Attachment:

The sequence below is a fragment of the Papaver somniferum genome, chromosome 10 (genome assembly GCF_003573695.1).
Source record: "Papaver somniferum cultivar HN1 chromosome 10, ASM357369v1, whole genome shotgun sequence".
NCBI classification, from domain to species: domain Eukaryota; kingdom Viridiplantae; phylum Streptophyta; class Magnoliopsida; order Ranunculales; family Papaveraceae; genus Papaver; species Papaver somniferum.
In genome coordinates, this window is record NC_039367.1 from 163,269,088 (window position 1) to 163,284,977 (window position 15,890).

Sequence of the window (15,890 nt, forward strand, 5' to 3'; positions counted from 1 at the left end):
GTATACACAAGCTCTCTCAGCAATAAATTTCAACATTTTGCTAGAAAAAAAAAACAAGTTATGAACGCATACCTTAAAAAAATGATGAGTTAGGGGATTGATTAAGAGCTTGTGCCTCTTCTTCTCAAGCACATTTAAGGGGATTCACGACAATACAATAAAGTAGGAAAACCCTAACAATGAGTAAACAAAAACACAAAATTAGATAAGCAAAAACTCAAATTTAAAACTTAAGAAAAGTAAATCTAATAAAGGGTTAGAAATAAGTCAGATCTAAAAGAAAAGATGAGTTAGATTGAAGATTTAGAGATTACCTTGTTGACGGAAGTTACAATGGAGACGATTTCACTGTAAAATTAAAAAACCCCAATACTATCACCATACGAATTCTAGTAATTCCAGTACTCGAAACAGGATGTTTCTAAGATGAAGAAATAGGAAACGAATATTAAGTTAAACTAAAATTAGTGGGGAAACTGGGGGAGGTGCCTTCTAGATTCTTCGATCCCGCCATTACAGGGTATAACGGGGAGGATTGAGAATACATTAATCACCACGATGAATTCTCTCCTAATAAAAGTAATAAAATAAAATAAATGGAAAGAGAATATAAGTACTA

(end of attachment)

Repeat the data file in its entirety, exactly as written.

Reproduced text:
The sequence below is a fragment of the Papaver somniferum genome, chromosome 10 (genome assembly GCF_003573695.1).
Source record: "Papaver somniferum cultivar HN1 chromosome 10, ASM357369v1, whole genome shotgun sequence".
NCBI classification, from domain to species: domain Eukaryota; kingdom Viridiplantae; phylum Streptophyta; class Magnoliopsida; order Ranunculales; family Papaveraceae; genus Papaver; species Papaver somniferum.
In genome coordinates, this window is record NC_039367.1 from 163,269,088 (window position 1) to 163,284,977 (window position 15,890).

Sequence of the window (15,890 nt, forward strand, 5' to 3'; positions counted from 1 at the left end):
GTATACACAAGCTCTCTCAGCAATAAATTTCAACATTTTGCTAGAAAAAAAAAACAAGTTATGAACGCATACCTTAAAAAAATGATGAGTTAGGGGATTGATTAAGAGCTTGTGCCTCTTCTTCTCAAGCACATTTAAGGGGATTCACGACAATACAATAAAGTAGGAAAACCCTAACAATGAGTAAACAAAAACACAAAATTAGATAAGCAAAAACTCAAATTTAAAACTTAAGAAAAGTAAATCTAATAAAGGGTTAGAAATAAGTCAGATCTAAAAGAAAAGATGAGTTAGATTGAAGATTTAGAGATTACCTTGTTGACGGAAGTTACAATGGAGACGATTTCACTGTAAAATTAAAAAACCCCAATACTATCACCATACGAATTCTAGTAATTCCAGTACTCGAAACAGGATGTTTCTAAGATGAAGAAATAGGAAACGAATATTAAGTTAAACTAAAATTAGTGGGGAAACTGGGGGAGGTGCCTTCTAGATTCTTCGATCCCGCCATTACAGGGTATAACGGGGAGGATTGAGAATACATTAATCACCACGATGAATTCTCTCCTAATAAAAGTAATAAAATAAAATAAATGGAAAGAGAATATAAGTACTA